Other thoughts arise from seeing Gordon’s films in one place: I noticed themes, such as, the predominance of the body, much of the time of Gordon’s body. His fascination with hands, with kissing, with the colorful images that cover his body, the film image as a body to be colored, scarred, manipulated, lovingly reproduced, examined, fragmented, violated and stroked. So often Gordon’s images are about the status of the image, a self-examination that Gordon executes through the repetitions, cuts, closeups and other strategies. I remarked that often Gordon’s most interesting and experimental work is done in films that are not so well known. 24 hour Psycho, 1993, his refilming of Hitchcock’s masterpiece and re-projection at 2 (not 24) frames a second, has become cliché now. It was more an event for hipsters than an art work, screened overnight at esteemed institutions such as the Hirschhorn in Washington, and the Hayward Gallery in London. I am reminded of this other life when I see it on the small monitor, an image so small and insignificant, it might be missed.
Douglas Gordon, Pretty much every film and video work from about 1992 until now,
Musée d'Art Moderne
He has also known for his interesting engagement with film history, the Hollywood movies, favorites as well as unknown B movies, the archival films, silent films, and of course, Psycho. Gordon’s representation of Hollywood films is a way for film to turn in on itself, to go inside in a way that is equivalent to the psychoanalytical process of going inside the self. We get to reflect on what film is, who it serves, how it is no more than a representation. Seeing all the works together, I am reminded of this innovation as I take this slightly tongue in cheek opportunity to enjoy over twenty years of Gordon’s videomaking.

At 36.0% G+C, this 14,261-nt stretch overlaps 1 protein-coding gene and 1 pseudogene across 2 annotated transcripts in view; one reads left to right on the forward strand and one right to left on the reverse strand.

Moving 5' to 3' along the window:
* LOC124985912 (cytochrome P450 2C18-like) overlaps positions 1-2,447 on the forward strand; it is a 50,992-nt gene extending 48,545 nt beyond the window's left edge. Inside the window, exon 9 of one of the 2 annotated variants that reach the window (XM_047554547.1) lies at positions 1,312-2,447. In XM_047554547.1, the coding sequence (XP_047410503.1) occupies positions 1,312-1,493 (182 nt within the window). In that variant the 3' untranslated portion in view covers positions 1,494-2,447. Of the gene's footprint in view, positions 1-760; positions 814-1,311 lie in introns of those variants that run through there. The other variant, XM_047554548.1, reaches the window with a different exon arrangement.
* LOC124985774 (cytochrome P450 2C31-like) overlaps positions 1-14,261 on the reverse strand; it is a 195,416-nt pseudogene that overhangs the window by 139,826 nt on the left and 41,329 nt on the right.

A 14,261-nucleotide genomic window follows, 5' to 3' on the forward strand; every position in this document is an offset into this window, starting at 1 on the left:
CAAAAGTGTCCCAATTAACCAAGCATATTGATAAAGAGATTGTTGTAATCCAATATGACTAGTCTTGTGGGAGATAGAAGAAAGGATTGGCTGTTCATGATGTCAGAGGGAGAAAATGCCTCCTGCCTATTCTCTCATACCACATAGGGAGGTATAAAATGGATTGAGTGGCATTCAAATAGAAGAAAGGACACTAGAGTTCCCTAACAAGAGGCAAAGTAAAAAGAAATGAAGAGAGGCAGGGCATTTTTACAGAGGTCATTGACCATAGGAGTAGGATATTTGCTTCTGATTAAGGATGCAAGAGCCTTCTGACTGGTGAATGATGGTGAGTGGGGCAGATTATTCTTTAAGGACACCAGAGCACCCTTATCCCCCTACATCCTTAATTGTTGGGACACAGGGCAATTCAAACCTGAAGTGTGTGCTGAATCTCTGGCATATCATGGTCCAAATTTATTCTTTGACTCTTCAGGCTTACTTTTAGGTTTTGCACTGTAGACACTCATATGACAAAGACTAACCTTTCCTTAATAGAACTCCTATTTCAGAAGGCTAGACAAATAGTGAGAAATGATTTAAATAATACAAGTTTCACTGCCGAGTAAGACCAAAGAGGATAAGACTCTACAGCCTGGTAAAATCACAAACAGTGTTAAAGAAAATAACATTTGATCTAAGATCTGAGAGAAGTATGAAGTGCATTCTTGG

All images copyright the artist

Friday, April 18, 2014

Vermeer at home in the Rijksmuseum, Amsterdam

About as good as art gets. (Courtesy Rijksmuseum, Amsterdam/Getty Images)
Johannes Vermeer,  Woman in Blue Reading a Letter, 1663-64
Last weekend was my first time in Amsterdam since the ten year renovations to the Rijksmuseum were completed. The renovations are impressive, with the Gallery of Honour and that designed specifically to showcase the museum’s most prized possession — Rembrandt's The Night Watch — particularly resplendent. The restored passage that connects the two sides of the Atrium through which visitors enter gives priority to bicycles like the rest of the city. I must say, however, I was a little disappointed that the two inner courtyards, enclosed by the Atrium, into which passersby are invited to look, lack the drama and fascination of the Cours Marly and Puget in the Louvre. On one side of the Rijksmuseum’s Atrium we look into the restaurant, and on the other, empty exhibition spaces. 

Crowds flocking to catch a glimpse of Vermeer's lovely ladies